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Accid Anal Prev. 2013 Jul;56:32-41. doi: 10.1016/j.aap.2013.03.029. Epub 2013 Mar 29.

The use of a quasi-naturalistic riding method to investigate bicyclists' behaviors when motorists pass.

Author information

  • 1Department of Mechanical Engineering, National Central University, No. 300, Jhongda Rd., Jhongli City, Taoyuan County 32001, Taiwan.

Abstract

The present study aimed to investigate how motorized vehicle-related factors, road-related factors, and bicyclist-related factors influenced motorists' decisions about initial passing distances and bicyclists' behaviors after the motorists started to pass. A quasi-naturalistic riding method was used for thirty-four participating bicyclists riding an instrumented bicycle in real traffic. The study included 1380 incidents of left-side passing by motorists and revealed that the factors studied influenced both the motorists' initial passing distance and the bicyclists' position (lateral distance from the passing motorists), wheel angle, and speed control behaviors while the motorists passed. Some factors were related to the motorized vehicles; for example, the initial passing distance and the mean lateral distances were smaller when motorcycles passed than when cars and small trucks passed. The bicyclists demonstrated weaker lateral stability when they were passed by buses. In addition, a longer passing time caused the bicyclists to demonstrate cautious but less stable riding behaviors. For road-related factors, a clear and longitudinal solid line separation helped to maintain a greater lateral distance between motorists and bicyclists and assist the bicyclists in riding out of the motorists' path, maintaining a low speed, and remaining stable. Moreover, when bicyclists avoided road surface hazards, they reduced the initial passing distances that the motorists had chosen. Considering bicyclist-related factors, the motorists selected a greater initial passing distance for female bicyclists. There were also gender differences related to the bicyclists' lateral control, and differences in road use experience may explain this gender difference. Furthermore, the bicyclists' wheel angle, speed, and speed variation affected the motorists' initial passing distance. The present study demonstrated that the quasi-naturalistic riding method is capable of collecting rich data concerning bicyclists' behaviors, which could potentially be utilized in various types of studies. However, this method requires a large sample and considerable time and effort for data processing.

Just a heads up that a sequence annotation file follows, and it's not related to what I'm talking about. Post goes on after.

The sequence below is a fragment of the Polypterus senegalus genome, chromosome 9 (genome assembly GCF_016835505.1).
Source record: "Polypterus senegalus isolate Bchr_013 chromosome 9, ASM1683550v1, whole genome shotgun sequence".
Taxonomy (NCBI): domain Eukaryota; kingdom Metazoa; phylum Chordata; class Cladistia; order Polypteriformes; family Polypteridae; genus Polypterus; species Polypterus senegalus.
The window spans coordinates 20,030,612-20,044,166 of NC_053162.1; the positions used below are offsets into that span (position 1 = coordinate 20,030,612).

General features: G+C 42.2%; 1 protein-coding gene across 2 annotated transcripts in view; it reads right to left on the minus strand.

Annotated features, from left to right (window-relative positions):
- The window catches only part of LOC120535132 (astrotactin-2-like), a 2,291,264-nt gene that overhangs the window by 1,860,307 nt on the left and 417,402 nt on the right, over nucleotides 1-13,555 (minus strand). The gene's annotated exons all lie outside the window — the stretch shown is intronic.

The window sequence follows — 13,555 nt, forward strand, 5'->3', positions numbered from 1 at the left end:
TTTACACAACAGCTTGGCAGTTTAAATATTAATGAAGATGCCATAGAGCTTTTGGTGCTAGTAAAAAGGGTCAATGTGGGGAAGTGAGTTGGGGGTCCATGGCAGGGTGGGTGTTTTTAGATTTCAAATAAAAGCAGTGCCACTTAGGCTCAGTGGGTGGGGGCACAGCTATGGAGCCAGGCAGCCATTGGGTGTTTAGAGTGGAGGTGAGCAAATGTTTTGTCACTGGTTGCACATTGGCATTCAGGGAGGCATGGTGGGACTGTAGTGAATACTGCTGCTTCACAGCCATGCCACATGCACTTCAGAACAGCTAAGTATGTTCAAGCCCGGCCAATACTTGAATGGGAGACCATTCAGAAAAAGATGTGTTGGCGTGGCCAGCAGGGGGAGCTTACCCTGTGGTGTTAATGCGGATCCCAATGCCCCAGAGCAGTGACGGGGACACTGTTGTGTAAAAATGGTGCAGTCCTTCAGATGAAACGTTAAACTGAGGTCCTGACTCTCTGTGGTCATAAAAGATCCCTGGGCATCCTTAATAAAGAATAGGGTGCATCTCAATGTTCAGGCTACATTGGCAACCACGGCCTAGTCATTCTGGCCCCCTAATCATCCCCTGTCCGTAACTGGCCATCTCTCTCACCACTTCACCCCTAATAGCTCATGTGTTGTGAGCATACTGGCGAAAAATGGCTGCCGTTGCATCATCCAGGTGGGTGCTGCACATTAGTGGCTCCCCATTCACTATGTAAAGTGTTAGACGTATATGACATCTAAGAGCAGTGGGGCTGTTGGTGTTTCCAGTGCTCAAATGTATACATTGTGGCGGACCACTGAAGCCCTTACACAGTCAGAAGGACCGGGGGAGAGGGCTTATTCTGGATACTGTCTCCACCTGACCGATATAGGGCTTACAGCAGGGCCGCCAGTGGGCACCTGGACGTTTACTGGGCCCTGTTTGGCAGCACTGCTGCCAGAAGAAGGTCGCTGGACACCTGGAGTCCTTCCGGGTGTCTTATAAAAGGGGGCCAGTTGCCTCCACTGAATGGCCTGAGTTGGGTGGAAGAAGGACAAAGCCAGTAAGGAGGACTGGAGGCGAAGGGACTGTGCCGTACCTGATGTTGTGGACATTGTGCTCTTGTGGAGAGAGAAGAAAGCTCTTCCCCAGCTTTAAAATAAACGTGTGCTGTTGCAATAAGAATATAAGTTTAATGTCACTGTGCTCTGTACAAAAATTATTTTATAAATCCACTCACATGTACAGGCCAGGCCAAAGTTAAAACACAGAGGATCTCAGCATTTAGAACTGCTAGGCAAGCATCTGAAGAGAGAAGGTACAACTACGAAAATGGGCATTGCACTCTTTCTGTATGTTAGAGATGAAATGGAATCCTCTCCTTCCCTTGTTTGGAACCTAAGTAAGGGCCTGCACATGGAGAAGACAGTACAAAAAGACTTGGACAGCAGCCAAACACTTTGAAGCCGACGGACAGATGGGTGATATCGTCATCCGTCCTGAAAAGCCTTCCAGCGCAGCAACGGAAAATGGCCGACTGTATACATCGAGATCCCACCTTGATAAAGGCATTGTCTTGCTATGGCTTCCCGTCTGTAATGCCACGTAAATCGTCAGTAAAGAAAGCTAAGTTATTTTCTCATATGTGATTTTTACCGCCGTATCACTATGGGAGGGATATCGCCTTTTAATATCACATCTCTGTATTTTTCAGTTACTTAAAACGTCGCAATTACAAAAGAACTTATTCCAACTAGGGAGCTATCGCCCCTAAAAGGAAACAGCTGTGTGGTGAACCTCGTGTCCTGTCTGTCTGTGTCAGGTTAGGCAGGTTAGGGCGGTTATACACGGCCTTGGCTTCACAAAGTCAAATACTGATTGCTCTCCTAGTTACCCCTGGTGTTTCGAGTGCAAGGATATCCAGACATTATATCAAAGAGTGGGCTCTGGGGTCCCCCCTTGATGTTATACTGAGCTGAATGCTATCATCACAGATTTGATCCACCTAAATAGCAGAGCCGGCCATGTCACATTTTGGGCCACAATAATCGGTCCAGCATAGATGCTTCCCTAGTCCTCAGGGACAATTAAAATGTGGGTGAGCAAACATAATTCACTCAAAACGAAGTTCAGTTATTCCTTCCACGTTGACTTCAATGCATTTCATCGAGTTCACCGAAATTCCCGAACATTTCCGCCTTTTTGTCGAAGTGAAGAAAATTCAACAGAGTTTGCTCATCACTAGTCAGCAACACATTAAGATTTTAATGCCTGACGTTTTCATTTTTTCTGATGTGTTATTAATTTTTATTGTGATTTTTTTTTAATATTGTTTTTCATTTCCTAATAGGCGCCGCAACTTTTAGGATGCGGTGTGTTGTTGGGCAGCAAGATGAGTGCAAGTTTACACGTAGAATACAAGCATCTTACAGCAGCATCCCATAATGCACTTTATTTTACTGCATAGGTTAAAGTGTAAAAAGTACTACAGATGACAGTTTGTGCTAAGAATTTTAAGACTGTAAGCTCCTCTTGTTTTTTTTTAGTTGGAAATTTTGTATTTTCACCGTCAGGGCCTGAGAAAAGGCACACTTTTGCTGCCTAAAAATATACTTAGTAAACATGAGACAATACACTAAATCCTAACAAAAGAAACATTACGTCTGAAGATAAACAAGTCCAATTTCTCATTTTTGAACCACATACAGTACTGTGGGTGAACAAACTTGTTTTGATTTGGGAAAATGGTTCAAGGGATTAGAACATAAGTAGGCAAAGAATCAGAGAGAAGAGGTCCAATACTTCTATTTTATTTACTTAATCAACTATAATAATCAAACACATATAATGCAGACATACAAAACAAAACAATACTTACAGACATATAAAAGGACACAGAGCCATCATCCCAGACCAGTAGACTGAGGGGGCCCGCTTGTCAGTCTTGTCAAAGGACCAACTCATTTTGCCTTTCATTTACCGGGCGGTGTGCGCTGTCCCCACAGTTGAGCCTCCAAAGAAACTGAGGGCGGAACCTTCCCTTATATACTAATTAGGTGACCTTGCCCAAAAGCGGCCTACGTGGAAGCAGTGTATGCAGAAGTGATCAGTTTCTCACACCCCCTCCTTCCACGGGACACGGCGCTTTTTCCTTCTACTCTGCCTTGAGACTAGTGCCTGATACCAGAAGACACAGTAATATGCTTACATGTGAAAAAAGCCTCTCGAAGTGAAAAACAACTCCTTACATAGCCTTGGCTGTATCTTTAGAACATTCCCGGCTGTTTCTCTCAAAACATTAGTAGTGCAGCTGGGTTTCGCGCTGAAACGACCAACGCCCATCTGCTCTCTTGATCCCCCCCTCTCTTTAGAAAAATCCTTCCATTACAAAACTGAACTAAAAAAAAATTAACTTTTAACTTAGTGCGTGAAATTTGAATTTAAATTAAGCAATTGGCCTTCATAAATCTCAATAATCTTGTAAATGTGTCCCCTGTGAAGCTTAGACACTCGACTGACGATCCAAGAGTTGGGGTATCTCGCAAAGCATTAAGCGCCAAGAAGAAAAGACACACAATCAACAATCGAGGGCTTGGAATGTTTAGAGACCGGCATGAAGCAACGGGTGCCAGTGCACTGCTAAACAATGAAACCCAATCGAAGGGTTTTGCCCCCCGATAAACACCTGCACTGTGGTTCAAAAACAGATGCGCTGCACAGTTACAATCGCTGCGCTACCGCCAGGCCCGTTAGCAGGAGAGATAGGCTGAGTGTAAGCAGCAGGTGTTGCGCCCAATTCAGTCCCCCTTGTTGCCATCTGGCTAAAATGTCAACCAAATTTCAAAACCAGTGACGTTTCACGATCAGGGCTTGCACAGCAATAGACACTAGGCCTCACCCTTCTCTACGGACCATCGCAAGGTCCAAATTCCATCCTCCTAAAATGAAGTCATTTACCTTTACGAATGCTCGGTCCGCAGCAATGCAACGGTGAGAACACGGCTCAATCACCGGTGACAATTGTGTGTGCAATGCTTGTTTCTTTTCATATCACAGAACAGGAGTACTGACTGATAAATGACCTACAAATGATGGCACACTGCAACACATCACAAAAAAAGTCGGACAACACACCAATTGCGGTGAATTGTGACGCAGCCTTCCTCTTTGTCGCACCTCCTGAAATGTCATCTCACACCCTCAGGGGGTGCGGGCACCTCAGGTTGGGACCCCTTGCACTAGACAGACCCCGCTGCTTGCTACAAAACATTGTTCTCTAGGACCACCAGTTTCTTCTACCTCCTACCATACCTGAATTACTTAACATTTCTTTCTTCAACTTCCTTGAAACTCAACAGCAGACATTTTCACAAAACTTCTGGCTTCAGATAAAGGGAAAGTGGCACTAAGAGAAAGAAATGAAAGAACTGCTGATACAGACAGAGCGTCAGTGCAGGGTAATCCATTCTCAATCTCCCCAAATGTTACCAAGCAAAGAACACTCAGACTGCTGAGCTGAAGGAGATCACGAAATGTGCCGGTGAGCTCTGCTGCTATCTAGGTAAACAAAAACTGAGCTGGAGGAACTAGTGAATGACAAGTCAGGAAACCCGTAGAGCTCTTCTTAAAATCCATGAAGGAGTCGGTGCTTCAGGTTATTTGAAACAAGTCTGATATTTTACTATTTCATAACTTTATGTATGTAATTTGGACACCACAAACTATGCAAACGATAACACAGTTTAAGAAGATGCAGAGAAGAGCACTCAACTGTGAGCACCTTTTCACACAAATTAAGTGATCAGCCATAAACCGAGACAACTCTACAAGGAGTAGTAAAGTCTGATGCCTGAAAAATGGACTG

Copyright © 2013 Elsevier Ltd. All rights reserved.

PMID:
23587736
[PubMed - indexed for MEDLINE]
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